World Trade Organization wants a bigger role in pandemic response... but what can it do?
Siobhan McCall


Tackling inequalities in vaccine production and distribution is proving to be another major challenge in the coronavirus pandemic. With just 0.2 percent of doses going to low-income nations, the imbalance is high on the agenda of new World Trade Organization (WTO) Director-General Ngozi Okonjo-Iweala.

In a recent meeting, Okonjo-Iweala made it clear to governments and manufacturers that the WTO wants to be shown to be doing something in a time of crisis. But just how much of a change in direction can we expect from the organization?


CGTN Europe spoke to Hosuk Lee-Makiyama, director of the European Centre for International Political Economy, who praised her vision but also urged caution as vaccine development and allocation is not a natural role for the WTO. 

"The ordinary functions of the WTO have been stuck now for almost two decades, so it is actually a very good opportunity for the new director-general to reinvent the WTO by building a new area where it can actually exercise a role, the question is: what role?" Lee-Makiyama explained.

"Okonjo-Iweala has a long background in developing vaccines through the vaccine NGO, which has been basically one of her career paths to this job. But the problem with the WTO, is that it is actually really a member-driven organization, and the director-general and the secretariat merely function as stewards. So, in other words, it's really not a question about what the WTO can do but what countries are willing to agree, with the director-general as an umpire."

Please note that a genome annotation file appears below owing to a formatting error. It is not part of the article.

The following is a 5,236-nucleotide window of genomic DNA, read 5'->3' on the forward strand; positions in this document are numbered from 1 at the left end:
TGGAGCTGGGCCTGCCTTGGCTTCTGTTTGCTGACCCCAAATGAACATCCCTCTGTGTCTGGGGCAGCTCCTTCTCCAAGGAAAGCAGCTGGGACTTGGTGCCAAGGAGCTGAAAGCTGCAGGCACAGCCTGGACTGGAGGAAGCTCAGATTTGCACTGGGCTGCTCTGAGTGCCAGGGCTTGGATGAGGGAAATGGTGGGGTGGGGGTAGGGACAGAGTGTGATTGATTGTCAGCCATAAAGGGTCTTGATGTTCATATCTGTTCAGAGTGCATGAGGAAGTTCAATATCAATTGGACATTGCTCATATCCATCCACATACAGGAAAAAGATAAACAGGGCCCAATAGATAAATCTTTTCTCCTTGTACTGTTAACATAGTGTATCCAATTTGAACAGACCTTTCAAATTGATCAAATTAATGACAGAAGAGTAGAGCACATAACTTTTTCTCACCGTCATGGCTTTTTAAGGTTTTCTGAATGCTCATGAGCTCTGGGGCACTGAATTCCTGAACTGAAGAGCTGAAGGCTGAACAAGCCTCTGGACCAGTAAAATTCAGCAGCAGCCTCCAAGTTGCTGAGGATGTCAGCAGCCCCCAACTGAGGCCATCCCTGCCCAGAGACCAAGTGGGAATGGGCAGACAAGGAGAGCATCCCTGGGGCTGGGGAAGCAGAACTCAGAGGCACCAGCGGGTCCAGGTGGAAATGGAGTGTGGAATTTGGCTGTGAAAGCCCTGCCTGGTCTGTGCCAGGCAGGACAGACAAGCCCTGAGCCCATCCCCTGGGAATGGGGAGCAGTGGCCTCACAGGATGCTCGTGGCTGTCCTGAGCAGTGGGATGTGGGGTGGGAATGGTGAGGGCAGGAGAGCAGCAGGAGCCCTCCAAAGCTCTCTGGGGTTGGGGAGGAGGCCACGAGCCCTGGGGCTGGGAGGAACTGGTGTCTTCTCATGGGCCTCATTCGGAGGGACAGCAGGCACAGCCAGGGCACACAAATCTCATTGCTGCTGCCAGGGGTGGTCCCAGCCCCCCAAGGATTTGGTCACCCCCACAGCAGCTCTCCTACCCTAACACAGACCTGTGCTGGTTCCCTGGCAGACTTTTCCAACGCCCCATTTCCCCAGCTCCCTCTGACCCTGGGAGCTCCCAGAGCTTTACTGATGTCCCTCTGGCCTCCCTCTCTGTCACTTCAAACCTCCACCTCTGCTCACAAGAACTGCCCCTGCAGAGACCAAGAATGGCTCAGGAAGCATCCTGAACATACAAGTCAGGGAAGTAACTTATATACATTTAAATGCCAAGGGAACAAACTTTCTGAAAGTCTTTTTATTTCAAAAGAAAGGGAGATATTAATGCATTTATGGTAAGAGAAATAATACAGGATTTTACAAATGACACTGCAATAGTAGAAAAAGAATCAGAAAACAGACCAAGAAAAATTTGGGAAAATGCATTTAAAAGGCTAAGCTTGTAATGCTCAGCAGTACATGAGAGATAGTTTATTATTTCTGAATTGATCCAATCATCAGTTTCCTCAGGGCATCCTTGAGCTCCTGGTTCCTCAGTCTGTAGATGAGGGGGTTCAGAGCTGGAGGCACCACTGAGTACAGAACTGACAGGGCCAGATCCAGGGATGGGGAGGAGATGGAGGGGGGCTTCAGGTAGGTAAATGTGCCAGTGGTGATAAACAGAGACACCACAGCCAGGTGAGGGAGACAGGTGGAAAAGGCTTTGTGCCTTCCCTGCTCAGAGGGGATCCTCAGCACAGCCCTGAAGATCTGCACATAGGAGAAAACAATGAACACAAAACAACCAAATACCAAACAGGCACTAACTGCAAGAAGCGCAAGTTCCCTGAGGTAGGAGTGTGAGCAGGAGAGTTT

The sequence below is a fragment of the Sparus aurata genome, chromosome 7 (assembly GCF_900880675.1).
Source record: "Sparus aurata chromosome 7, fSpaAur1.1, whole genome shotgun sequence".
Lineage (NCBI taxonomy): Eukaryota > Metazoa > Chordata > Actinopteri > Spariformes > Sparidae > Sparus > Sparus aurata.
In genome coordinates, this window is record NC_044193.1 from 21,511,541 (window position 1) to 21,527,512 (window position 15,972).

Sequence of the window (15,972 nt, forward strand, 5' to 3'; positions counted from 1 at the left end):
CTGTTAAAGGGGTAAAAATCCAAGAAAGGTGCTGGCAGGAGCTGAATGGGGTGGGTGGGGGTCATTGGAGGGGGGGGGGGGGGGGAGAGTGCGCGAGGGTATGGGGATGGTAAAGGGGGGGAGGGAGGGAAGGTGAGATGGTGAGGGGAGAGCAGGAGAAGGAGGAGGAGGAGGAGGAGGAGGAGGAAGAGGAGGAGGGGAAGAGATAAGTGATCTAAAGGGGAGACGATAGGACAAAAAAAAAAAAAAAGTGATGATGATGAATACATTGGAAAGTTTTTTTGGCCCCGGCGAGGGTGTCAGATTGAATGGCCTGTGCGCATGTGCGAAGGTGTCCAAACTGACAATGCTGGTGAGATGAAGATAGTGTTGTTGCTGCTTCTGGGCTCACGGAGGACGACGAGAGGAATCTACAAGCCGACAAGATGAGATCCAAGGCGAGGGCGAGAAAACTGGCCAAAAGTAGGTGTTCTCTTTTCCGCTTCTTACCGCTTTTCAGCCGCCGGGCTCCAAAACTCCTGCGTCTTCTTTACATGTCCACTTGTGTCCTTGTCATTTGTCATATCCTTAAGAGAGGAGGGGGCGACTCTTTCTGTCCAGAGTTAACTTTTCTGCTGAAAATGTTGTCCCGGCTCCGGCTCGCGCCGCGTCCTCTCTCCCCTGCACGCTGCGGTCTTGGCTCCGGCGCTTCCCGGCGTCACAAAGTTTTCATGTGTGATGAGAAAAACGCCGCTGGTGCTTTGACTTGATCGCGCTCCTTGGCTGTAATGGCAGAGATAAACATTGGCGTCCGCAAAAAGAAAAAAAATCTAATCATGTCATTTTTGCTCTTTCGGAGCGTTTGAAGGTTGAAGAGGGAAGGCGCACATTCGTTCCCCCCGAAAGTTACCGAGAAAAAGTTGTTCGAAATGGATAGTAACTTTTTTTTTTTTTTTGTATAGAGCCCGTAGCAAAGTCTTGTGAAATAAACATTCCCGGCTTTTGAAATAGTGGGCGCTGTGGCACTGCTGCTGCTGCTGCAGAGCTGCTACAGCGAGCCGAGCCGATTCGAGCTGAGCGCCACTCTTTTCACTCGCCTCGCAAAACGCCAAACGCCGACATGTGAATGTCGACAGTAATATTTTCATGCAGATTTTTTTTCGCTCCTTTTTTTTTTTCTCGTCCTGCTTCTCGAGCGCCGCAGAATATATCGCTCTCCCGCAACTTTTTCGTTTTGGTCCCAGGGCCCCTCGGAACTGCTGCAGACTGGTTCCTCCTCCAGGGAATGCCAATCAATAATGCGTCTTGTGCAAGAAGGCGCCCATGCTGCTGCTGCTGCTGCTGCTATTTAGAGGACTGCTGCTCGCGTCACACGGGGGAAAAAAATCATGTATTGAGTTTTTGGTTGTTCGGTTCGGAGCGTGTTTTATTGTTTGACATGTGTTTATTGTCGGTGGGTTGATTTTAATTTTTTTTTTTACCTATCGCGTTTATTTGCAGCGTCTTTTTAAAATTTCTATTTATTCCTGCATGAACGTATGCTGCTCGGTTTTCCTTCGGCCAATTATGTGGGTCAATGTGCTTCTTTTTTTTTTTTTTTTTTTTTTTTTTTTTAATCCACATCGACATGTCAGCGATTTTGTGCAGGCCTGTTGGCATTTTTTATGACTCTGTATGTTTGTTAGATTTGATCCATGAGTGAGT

One proposal to try to increase vaccine distribution is to temporarily waive intellectual property rights of pharmaceutical companies. This has been put forward by India and South Africa and has the backing of more than 80 WTO members. However, Western economies are more reluctant to back such a move, arguing that protecting intellectual property rights encourages research and a waiver would not lead to a sudden increase in supply.

Lee-Makiyama, who is also a trade diplomacy expert, explained to CGTN Europe he believes the pandemic is being used as an excuse by certain nations to try to end the patent system on other products.

"The truth is that the current rules in the World Trade Organization already allow the members to impose compulsory licensing, in other words, confiscating patents in times like this and it has never been disputed. This is a right that already exists," he said. 

"What we are really talking about is actually major pharmaceutical exporters like India that has a keen interest to try to perhaps incorporate and transfer as much technology as possible during the time of the pandemic, but also to be able to export its surplus from India to other countries, including the United States and the EU, where the patent regime actually stopped them."

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